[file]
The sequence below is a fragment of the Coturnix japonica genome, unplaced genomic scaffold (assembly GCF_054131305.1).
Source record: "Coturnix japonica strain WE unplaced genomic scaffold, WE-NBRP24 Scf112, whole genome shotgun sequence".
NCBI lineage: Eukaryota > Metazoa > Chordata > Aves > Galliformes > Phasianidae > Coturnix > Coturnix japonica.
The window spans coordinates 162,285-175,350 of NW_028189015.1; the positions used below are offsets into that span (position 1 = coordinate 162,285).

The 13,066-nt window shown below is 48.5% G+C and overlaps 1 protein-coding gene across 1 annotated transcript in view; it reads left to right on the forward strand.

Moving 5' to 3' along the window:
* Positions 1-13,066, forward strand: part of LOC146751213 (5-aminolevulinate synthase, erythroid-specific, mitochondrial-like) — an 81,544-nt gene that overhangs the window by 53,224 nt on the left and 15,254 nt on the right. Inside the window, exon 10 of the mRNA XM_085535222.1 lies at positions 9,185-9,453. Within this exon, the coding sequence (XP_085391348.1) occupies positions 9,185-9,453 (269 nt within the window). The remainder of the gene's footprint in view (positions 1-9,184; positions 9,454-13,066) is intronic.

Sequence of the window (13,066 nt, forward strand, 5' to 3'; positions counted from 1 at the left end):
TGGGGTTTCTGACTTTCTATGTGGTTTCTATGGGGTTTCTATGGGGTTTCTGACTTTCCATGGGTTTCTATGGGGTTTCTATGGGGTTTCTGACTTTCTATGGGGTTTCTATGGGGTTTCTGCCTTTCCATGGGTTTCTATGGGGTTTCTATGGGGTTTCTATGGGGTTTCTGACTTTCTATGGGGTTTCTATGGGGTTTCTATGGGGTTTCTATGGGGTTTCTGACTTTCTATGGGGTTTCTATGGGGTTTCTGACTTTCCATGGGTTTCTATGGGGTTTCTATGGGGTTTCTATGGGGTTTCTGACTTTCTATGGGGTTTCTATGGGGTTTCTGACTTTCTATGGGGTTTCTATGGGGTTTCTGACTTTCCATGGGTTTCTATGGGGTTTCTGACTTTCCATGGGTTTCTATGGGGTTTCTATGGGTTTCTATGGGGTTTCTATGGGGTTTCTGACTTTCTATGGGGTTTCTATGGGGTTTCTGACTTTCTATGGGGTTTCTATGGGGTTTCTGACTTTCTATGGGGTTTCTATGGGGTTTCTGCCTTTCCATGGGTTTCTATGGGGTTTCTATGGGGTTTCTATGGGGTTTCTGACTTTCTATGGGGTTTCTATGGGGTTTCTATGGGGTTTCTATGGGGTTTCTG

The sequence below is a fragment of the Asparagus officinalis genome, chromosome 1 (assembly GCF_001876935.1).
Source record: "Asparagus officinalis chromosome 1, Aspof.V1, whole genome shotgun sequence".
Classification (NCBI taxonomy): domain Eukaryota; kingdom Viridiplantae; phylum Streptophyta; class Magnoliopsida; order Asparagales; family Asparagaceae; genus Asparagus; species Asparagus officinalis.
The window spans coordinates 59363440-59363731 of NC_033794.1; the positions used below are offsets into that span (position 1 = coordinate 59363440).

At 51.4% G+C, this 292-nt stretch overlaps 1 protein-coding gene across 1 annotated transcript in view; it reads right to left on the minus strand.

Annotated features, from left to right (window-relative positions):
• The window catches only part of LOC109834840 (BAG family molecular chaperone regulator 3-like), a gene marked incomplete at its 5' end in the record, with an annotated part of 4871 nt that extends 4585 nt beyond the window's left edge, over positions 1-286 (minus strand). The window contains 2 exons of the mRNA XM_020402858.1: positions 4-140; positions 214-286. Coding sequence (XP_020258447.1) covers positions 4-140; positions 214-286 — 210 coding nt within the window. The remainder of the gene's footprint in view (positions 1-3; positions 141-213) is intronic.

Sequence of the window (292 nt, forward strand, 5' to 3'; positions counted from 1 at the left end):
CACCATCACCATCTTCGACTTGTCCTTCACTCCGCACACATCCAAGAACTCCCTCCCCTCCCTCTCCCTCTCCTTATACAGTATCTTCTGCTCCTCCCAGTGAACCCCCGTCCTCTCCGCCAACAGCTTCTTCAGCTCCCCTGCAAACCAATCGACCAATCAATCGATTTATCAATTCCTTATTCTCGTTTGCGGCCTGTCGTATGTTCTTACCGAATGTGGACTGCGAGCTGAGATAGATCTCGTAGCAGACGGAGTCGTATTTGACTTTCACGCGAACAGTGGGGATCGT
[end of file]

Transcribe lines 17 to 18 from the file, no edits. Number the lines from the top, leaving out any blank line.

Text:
Sequence of the window (292 nt, forward strand, 5' to 3'; positions counted from 1 at the left end):
CACCATCACCATCTTCGACTTGTCCTTCACTCCGCACACATCCAAGAACTCCCTCCCCTCCCTCTCCCTCTCCTTATACAGTATCTTCTGCTCCTCCCAGTGAACCCCCGTCCTCTCCGCCAACAGCTTCTTCAGCTCCCCTGCAAACCAATCGACCAATCAATCGATTTATCAATTCCTTATTCTCGTTTGCGGCCTGTCGTATGTTCTTACCGAATGTGGACTGCGAGCTGAGATAGATCTCGTAGCAGACGGAGTCGTATTTGACTTTCACGCGAACAGTGGGGATCGT